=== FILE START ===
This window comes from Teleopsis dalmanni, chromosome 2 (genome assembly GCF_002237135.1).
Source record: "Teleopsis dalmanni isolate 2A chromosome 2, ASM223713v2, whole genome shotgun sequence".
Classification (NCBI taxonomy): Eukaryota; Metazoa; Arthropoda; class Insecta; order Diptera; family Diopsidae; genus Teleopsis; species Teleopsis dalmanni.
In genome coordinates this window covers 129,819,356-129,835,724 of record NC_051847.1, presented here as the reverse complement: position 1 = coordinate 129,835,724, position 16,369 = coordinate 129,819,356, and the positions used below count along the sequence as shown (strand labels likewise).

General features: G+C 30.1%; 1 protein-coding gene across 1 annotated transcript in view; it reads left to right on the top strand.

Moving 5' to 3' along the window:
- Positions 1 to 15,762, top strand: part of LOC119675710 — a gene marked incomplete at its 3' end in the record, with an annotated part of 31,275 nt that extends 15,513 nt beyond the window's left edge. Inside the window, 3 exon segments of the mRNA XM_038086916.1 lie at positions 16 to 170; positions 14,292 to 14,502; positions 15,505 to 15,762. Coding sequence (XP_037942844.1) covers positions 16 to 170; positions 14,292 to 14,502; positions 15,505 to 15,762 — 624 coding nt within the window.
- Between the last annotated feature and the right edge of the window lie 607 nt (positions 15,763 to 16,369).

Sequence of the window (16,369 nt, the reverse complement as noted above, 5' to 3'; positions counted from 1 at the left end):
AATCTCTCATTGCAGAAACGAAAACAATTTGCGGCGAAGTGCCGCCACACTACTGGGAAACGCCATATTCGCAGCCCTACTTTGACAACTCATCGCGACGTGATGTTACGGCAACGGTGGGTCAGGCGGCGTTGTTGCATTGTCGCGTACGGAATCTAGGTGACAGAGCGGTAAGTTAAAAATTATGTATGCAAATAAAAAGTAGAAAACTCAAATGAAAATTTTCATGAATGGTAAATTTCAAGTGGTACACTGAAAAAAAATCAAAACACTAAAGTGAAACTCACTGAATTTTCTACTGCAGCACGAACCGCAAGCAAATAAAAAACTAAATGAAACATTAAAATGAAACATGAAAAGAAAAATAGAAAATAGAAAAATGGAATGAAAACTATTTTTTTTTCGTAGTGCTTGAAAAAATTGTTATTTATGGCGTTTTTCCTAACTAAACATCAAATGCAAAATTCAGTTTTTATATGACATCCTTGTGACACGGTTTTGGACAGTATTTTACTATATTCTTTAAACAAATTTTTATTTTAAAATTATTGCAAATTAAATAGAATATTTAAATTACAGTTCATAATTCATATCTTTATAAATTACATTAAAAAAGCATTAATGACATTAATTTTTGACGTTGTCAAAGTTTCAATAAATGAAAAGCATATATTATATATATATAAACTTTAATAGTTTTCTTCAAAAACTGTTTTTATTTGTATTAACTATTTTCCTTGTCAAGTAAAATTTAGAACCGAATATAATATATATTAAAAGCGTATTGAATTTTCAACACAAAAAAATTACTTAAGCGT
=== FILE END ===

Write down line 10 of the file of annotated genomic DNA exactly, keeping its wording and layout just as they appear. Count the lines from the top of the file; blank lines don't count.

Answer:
AATCTCTCATTGCAGAAACGAAAACAATTTGCGGCGAAGTGCCGCCACACTACTGGGAAACGCCATATTCGCAGCCCTACTTTGACAACTCATCGCGACGTGATGTTACGGCAACGGTGGGTCAGGCGGCGTTGTTGCATTGTCGCGTACGGAATCTAGGTGACAGAGCGGTAAGTTAAAAATTATGTATGCAAATAAAAAGTAGAAAACTCAAATGAAAATTTTCATGAATGGTAAATTTCAAGTGGTACACTGAAAAAAAATCAAAACACTAAAGTGAAACTCACTGAATTTTCTACTGCAGCACGAACCGCAAGCAAATAAAAAACTAAATGAAACATTAAAATGAAACATGAAAAGAAAAATAGAAAATAGAAAAATGGAATGAAAACTATTTTTTTTTCGTAGTGCTTGAAAAAATTGTTATTTATGGCGTTTTTCCTAACTAAACATCAAATGCAAAATTCAGTTTTTATATGACATCCTTGTGACACGGTTTTGGACAGTATTTTACTATATTCTTTAAACAAATTTTTATTTTAAAATTATTGCAAATTAAATAGAATATTTAAATTACAGTTCATAATTCATATCTTTATAAATTACATTAAAAAAGCATTAATGACATTAATTTTTGACGTTGTCAAAGTTTCAATAAATGAAAAGCATATATTATATATATATAAACTTTAATAGTTTTCTTCAAAAACTGTTTTTATTTGTATTAACTATTTTCCTTGTCAAGTAAAATTTAGAACCGAATATAATATATATTAAAAGCGTATTGAATTTTCAACACAAAAAAATTACTTAAGCGT